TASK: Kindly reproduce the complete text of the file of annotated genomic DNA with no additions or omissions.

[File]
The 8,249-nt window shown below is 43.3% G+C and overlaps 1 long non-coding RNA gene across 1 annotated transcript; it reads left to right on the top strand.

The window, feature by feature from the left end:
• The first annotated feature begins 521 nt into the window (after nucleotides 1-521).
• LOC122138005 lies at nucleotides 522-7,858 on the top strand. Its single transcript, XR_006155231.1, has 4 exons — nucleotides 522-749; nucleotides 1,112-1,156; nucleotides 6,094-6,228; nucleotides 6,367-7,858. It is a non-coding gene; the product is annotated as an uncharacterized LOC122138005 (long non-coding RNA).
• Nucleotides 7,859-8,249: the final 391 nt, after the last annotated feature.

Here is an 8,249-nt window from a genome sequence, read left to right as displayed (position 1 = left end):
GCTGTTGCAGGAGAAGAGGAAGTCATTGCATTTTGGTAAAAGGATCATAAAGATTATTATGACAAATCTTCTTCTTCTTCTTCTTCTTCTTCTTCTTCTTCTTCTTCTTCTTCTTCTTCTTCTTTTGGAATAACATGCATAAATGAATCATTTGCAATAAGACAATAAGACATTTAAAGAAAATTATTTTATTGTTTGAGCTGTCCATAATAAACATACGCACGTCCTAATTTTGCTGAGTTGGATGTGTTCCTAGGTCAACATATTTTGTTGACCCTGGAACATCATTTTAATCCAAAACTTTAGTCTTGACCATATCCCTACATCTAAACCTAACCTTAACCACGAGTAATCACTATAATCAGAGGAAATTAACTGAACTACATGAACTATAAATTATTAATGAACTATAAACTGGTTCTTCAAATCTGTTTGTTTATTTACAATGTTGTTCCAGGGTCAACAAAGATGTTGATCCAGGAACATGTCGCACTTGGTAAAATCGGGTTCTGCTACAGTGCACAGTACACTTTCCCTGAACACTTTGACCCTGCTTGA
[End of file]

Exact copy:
The 8,249-nt window shown below is 43.3% G+C and overlaps 1 long non-coding RNA gene across 1 annotated transcript; it reads left to right on the top strand.

The window, feature by feature from the left end:
• The first annotated feature begins 521 nt into the window (after nucleotides 1-521).
• LOC122138005 lies at nucleotides 522-7,858 on the top strand. Its single transcript, XR_006155231.1, has 4 exons — nucleotides 522-749; nucleotides 1,112-1,156; nucleotides 6,094-6,228; nucleotides 6,367-7,858. It is a non-coding gene; the product is annotated as an uncharacterized LOC122138005 (long non-coding RNA).
• Nucleotides 7,859-8,249: the final 391 nt, after the last annotated feature.

Here is an 8,249-nt window from a genome sequence, read left to right as displayed (position 1 = left end):
GCTGTTGCAGGAGAAGAGGAAGTCATTGCATTTTGGTAAAAGGATCATAAAGATTATTATGACAAATCTTCTTCTTCTTCTTCTTCTTCTTCTTCTTCTTCTTCTTCTTCTTCTTCTTCTTCTTTTGGAATAACATGCATAAATGAATCATTTGCAATAAGACAATAAGACATTTAAAGAAAATTATTTTATTGTTTGAGCTGTCCATAATAAACATACGCACGTCCTAATTTTGCTGAGTTGGATGTGTTCCTAGGTCAACATATTTTGTTGACCCTGGAACATCATTTTAATCCAAAACTTTAGTCTTGACCATATCCCTACATCTAAACCTAACCTTAACCACGAGTAATCACTATAATCAGAGGAAATTAACTGAACTACATGAACTATAAATTATTAATGAACTATAAACTGGTTCTTCAAATCTGTTTGTTTATTTACAATGTTGTTCCAGGGTCAACAAAGATGTTGATCCAGGAACATGTCGCACTTGGTAAAATCGGGTTCTGCTACAGTGCACAGTACACTTTCCCTGAACACTTTGACCCTGCTTGA